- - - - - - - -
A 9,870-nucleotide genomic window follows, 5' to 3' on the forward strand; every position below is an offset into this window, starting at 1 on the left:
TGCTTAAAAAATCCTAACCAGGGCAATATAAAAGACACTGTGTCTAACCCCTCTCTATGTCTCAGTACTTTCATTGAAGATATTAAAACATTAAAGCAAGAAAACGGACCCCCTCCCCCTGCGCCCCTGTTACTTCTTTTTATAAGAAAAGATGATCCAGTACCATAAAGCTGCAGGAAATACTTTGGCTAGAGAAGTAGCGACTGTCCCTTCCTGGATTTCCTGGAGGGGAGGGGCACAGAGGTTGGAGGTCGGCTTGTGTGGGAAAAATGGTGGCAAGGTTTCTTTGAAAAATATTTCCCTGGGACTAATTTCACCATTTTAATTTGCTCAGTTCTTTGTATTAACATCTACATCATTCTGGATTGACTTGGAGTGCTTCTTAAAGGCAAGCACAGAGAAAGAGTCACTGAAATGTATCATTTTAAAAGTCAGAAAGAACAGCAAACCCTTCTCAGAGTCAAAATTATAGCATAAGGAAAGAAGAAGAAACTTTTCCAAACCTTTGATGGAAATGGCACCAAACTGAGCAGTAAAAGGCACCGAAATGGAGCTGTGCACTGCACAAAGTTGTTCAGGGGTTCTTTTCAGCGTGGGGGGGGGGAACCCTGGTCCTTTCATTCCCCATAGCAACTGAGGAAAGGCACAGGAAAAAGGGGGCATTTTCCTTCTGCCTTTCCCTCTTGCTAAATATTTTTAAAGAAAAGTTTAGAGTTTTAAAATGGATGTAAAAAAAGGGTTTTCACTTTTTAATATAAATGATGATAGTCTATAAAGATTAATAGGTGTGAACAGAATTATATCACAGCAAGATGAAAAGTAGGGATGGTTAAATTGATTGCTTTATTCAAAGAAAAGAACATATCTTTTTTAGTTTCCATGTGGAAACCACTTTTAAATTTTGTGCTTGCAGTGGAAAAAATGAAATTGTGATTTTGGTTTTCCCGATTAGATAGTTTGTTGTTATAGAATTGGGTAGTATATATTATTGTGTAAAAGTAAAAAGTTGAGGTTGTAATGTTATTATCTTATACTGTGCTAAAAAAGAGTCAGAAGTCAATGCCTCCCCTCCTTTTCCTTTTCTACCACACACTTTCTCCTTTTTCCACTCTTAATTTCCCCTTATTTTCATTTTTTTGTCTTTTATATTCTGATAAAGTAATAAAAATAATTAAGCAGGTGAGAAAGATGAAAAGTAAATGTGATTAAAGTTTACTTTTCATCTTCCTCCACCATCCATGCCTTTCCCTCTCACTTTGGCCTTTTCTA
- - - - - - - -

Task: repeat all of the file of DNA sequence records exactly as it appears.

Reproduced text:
A 9,870-nucleotide genomic window follows, 5' to 3' on the forward strand; every position below is an offset into this window, starting at 1 on the left:
TGCTTAAAAAATCCTAACCAGGGCAATATAAAAGACACTGTGTCTAACCCCTCTCTATGTCTCAGTACTTTCATTGAAGATATTAAAACATTAAAGCAAGAAAACGGACCCCCTCCCCCTGCGCCCCTGTTACTTCTTTTTATAAGAAAAGATGATCCAGTACCATAAAGCTGCAGGAAATACTTTGGCTAGAGAAGTAGCGACTGTCCCTTCCTGGATTTCCTGGAGGGGAGGGGCACAGAGGTTGGAGGTCGGCTTGTGTGGGAAAAATGGTGGCAAGGTTTCTTTGAAAAATATTTCCCTGGGACTAATTTCACCATTTTAATTTGCTCAGTTCTTTGTATTAACATCTACATCATTCTGGATTGACTTGGAGTGCTTCTTAAAGGCAAGCACAGAGAAAGAGTCACTGAAATGTATCATTTTAAAAGTCAGAAAGAACAGCAAACCCTTCTCAGAGTCAAAATTATAGCATAAGGAAAGAAGAAGAAACTTTTCCAAACCTTTGATGGAAATGGCACCAAACTGAGCAGTAAAAGGCACCGAAATGGAGCTGTGCACTGCACAAAGTTGTTCAGGGGTTCTTTTCAGCGTGGGGGGGGGGAACCCTGGTCCTTTCATTCCCCATAGCAACTGAGGAAAGGCACAGGAAAAAGGGGGCATTTTCCTTCTGCCTTTCCCTCTTGCTAAATATTTTTAAAGAAAAGTTTAGAGTTTTAAAATGGATGTAAAAAAAGGGTTTTCACTTTTTAATATAAATGATGATAGTCTATAAAGATTAATAGGTGTGAACAGAATTATATCACAGCAAGATGAAAAGTAGGGATGGTTAAATTGATTGCTTTATTCAAAGAAAAGAACATATCTTTTTTAGTTTCCATGTGGAAACCACTTTTAAATTTTGTGCTTGCAGTGGAAAAAATGAAATTGTGATTTTGGTTTTCCCGATTAGATAGTTTGTTGTTATAGAATTGGGTAGTATATATTATTGTGTAAAAGTAAAAAGTTGAGGTTGTAATGTTATTATCTTATACTGTGCTAAAAAAGAGTCAGAAGTCAATGCCTCCCCTCCTTTTCCTTTTCTACCACACACTTTCTCCTTTTTCCACTCTTAATTTCCCCTTATTTTCATTTTTTTGTCTTTTATATTCTGATAAAGTAATAAAAATAATTAAGCAGGTGAGAAAGATGAAAAGTAAATGTGATTAAAGTTTACTTTTCATCTTCCTCCACCATCCATGCCTTTCCCTCTCACTTTGGCCTTTTCTA